COURSE OUTLINE
Fall 2010
1. Calendar Information
Electrical Engineering
5
8
5
Introduction to Power Electronics
Commutation. Diode rectifiers. Fully controlled 3

phase rectifiers. Choppers, inverters,
ac controllers. Single

phase switch mode converters: dc

to

dc, ac

to

dc, dc

to

ac
. Circuit
and state

space averaging techniques. Switching devices and magnetics.
Course Hours:
H(3

2/2)
Calendar Reference:
http://www.ucalgary.ca/pubs/calendar/current/
electrical

engineering.html#7645
2. Learning Outcomes
In this course we will rev
iew then we will investigate
further
the following concepts:
power balance, averaging, root mean square, orthogonality, commutation, and
most
especially
the definition of inductance expressed as
v
dt
=
L
di
, with its many
interpretations: as a definite int
egral used for commutation interval calculation; as a
difference equation used for current ripple calculation (for one state of a converter in a
time interval approximated by dt); in AC steady

state analysis giving an average inductor
voltage of zero and g
iving us the principle of Volt second balance; in DC steady

state (ie,
with a constant value of average inductor current) once again giving an average inductor
voltage of zero and once again giving us the principle of Volt second balance but this
time appl
ied to DC; as a time

scale independent form, namely,
v
d
θ
=
ω
L
di
allowing
average and rms calculations for any period of the cycle; in Laplace form, V
=
I
ω
L
permitting
ripple current approximations; and
in Laplace

Fourier form, V
=
I
h
ω
L
giving us
current amplitude calculations at each harmonic frequency
. Al
l t
hese concepts will then
be employed in the time

domain
steady

state
analysis of several power converters.
With an emphasis on steady

state operation
(though we need to know that power

up
and other transients are also considered as well in converter
design practice)
, we will
study three classes of non

linear, or switching, power converters, namely: (a) Diode
Based Power Converter Topologies, where we will investigate low

power (ie, below
1.5kW) single

phase diode rectifiers as well as the high power
full

bridge 3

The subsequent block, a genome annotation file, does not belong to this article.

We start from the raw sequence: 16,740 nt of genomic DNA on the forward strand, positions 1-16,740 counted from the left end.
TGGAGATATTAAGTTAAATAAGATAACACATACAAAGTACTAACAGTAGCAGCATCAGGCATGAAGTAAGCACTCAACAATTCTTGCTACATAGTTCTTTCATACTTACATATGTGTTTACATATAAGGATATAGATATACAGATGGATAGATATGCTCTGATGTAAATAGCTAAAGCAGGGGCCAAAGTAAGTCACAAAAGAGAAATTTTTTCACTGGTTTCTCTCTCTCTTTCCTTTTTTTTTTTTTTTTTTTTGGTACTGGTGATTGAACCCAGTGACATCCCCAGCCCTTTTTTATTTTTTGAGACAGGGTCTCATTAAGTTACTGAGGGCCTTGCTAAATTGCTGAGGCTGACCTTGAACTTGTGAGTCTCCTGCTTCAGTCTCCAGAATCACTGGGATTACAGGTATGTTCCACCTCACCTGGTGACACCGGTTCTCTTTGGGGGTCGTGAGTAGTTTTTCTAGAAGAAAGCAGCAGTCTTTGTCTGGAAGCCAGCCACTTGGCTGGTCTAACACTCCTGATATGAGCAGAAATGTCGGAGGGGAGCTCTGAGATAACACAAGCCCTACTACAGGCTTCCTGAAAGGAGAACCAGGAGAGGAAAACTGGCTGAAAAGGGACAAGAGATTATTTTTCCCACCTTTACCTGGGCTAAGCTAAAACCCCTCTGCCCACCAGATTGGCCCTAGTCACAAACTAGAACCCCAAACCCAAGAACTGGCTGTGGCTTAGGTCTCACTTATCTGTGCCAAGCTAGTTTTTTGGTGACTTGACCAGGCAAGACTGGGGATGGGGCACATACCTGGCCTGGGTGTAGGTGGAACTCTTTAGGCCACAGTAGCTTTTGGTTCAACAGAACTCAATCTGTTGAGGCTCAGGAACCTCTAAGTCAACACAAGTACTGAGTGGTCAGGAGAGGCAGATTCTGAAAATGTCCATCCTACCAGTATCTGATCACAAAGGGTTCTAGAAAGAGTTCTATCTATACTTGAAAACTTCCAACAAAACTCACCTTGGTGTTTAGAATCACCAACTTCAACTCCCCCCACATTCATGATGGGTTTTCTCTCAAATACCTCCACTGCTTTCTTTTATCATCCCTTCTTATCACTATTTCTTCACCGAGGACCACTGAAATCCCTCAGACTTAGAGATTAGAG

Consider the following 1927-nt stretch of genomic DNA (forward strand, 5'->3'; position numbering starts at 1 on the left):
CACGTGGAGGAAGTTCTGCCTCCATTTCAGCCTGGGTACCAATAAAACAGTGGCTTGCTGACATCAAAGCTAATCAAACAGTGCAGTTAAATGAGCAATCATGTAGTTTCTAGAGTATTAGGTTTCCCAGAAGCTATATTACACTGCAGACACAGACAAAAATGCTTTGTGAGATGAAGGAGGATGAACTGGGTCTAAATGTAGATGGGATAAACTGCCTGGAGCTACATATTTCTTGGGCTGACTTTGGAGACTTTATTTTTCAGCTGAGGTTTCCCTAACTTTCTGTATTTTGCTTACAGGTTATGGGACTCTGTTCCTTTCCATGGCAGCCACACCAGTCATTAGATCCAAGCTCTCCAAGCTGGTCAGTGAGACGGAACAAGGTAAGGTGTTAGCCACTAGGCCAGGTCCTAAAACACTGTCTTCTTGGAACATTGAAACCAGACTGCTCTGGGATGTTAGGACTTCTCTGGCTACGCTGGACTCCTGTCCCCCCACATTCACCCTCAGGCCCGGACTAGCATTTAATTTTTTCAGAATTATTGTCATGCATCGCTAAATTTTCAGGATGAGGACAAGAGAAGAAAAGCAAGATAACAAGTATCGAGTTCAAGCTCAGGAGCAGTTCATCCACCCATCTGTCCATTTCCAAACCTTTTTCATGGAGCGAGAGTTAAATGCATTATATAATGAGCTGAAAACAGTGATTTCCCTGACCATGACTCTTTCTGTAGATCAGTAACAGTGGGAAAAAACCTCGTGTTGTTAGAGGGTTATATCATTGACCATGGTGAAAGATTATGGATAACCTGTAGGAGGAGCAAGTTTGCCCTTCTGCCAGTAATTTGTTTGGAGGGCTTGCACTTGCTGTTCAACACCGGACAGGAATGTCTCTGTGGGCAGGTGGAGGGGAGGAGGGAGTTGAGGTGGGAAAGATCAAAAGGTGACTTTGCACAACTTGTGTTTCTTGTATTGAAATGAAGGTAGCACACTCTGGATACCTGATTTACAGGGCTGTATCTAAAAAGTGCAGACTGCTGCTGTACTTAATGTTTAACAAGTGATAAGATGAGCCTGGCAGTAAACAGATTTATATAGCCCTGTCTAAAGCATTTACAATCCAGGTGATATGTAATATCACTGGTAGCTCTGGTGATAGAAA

phase diode
rectifier that is employed in kilo

Watt to mega

Watt applications; (b) Thyristor Based
Power Converter Topologies, where several types of conventional high power converters
will be examined, including the fully

controlled 3

phase
rectifier, the dc chopper, the six

step 3

phase inverter (with a little bit of frequency domain analysis), and the single

phase ac controller; and
(c)
Transistor Based Power Converter Topologies, sometimes
called switch mode converters, that have proven th
emselves at sub

kilowatt power levels
and are becoming popular at higher power levels up to mega

Watts. The three basic
switch mode converters that we will study in the context of low power applications are
the buck, boost and inverting converters. We will
also study two isolated types of switch
mode converters, namely, the hybrid

bridge forward converter and the flyback converter.
Our main scholastic objective
s of this course are two fold: (1) To be able to sketch
steady

state waveforms for the most com
mon industrial and commercial power
converters. We will have lots of practice using our KVL (Kirchhoff Voltage Law) and
KCL (Kirchhoff Current Law) circuit analysis skills; and (2) To know which inductor
interpretation to use, dependant upon the objectiv
e of our analysis, e.g. to find peak

to

peak current ripple in a DC chopper: for high ripple (we will determine in this course what
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“high” means) we use the differential equation, but for low ripple we use the difference
equation form. In each case we will
select the calculation method that is the most
succinct
–
a skill that is particularly useful when performing original design work.
At the end of this course (where each point below is taken from each chapter of our
course notes at http://www2.enel.ucalga
ry.ca/People/Nowicki/), you will be able to:
distinguish between linear and non

linear power converter operation
recognize when commutation takes place and calculate the commutation period
use the principle of power balance as a check on your circuit anal
ysis
perform quick “back of the envelope” average and rms calculations and apply the
principle of othogonality to aid you in your rms calculations; to know that the
terms “average” and “DC” are interchangeable in the context of power converters
for diode r
ectifiers: sketch steady

state waveforms; calculate the average output
voltage and input power factor, without and with the inclusion of line inductance;
and also estimate output current ripple for inductive loads using an approximate
“effective ripple imp
edance”
for SCR rectifiers: sketch steady

state waveforms; calculate the average output
voltage and input power factor, as a function of the firing angle, without and with
the inclusion of line inductance; estimate the commutation interval with an
approxim
ate commutation inductor voltage
for DC choppers: sketch steady